Prosecutors: Noted American coder taught North Korea how to evade sanctions with cryptocurrency
A U.S. programmer known as “Romanpoet” has been criminally charged for traveling to North Korea to teach cryptocurrency and blockchain technology to evade economic sanctions, the Department of Justice announced Friday.
Virgil Griffith, the 36-year-old creator of WikiScanner, a publicly searchable database that traced the origins of anonymous Wikipedia edits, is charged with violating the International Emergency Economic Powers Act. The act prohibits citizens from exporting goods, services or technology to North Korea without approval from the Treasury Department.
In April of this year, Griffith gave a presentation called “Blockchain and Peace” at the Pyongyang Blockchain and Cryptocurrency Conference, despite that fact that the State Department had denied him permission to travel to North Korea, according to the federal complaint.
In a May interview with authorities in Manhattan, Griffith admitted that he had purchased a visa through the North Korean diplomatic mission for 100 euros. He received the visa on a piece of paper separate from his passport to avoid evidence of his trip and traveled to North Korea through China.
“Griffith provided highly technical information to North Korea, knowing that this information could be used to help North Korea launder money and evade sanctions. In allegedly doing so, Griffith jeopardized the sanctions that both Congress and the president have enacted to place maximum pressure on North Korea’s dangerous regime,” Geoffrey S. Berman, U.S. Attorney for the Southern District of New York, said in a statement.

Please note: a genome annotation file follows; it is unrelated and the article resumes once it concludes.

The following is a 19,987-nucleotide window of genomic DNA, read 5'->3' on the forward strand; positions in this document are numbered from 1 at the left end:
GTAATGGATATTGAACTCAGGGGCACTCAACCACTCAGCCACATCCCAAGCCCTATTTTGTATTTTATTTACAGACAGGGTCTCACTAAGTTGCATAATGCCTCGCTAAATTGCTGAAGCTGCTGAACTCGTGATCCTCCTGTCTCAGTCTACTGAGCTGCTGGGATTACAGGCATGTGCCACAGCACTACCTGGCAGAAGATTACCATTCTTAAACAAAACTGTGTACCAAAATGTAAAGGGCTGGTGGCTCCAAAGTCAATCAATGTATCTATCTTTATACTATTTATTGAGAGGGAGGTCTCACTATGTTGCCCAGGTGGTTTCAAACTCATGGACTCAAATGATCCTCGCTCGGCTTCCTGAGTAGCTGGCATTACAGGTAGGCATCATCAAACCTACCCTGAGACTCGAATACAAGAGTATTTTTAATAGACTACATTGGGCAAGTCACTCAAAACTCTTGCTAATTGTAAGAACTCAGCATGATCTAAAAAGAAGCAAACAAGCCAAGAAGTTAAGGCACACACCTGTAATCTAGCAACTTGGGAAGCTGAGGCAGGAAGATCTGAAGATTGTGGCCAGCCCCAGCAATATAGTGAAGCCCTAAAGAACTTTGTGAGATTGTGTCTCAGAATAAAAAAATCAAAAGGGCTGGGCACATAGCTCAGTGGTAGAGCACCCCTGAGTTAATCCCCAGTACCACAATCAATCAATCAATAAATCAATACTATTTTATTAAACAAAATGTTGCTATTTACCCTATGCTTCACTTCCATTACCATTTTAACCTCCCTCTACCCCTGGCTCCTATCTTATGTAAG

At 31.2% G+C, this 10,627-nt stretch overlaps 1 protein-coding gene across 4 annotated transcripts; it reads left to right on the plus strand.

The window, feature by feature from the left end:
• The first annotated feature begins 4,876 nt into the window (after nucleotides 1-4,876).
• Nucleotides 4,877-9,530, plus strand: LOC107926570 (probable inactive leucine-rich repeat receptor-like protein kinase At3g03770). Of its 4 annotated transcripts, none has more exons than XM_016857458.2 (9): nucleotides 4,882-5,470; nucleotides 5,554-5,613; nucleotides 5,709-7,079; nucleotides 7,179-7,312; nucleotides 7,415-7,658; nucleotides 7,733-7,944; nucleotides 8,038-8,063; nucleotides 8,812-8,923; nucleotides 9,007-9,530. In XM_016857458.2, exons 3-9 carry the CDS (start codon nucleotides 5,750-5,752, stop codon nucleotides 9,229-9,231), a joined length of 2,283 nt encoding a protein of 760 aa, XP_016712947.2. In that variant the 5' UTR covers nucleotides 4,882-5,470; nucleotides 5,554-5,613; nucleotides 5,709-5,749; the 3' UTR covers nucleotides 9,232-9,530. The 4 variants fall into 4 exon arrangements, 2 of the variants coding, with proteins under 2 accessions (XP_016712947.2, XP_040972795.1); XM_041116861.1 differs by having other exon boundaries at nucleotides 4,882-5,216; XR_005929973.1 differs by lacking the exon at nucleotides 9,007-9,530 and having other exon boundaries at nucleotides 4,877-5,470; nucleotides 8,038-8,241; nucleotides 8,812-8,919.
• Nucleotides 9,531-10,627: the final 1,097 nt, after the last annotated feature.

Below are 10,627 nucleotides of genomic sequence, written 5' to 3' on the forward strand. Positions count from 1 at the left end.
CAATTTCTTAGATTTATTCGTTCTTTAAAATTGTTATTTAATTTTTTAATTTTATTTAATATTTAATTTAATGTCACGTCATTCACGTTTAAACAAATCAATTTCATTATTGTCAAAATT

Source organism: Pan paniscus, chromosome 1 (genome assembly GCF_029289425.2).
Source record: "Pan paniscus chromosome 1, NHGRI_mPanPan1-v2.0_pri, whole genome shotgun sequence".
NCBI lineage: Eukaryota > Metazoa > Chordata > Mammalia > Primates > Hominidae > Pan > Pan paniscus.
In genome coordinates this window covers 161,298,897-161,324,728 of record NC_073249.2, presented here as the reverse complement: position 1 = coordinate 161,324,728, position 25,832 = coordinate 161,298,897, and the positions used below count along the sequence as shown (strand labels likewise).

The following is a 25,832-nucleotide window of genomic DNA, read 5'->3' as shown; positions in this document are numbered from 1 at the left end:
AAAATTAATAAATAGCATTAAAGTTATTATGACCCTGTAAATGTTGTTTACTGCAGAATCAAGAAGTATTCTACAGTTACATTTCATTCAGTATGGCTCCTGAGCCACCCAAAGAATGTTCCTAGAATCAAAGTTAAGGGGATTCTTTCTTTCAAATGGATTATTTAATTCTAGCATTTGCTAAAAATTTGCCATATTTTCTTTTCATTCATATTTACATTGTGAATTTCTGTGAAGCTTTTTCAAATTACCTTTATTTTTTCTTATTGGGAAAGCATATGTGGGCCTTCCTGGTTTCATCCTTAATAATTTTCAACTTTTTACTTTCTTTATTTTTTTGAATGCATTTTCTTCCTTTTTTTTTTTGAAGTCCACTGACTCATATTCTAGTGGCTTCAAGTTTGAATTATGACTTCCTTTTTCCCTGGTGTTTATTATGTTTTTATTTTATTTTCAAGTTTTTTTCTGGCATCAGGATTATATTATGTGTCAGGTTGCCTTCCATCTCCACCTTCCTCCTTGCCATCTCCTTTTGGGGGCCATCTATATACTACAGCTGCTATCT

Griffith was also planning to facilitate the exchange of cryptocurrency between North and South Korea, the complaint says. He encouraged other U.S. citizens to travel to North Korea, intended to renounce his U.S. citizenship and began researching how to purchase citizenship from other countries, the complaint says.
Born in Birmingham, Alabama, Griffith is a U.S. citizen who has been residing in Singapore, according to federal prosecutors. He received a doctorate in computational and neural systems at the California Institute of Technology and studied computer and cognitive science at the University of Alabama. He has spoken at various hacker conferences.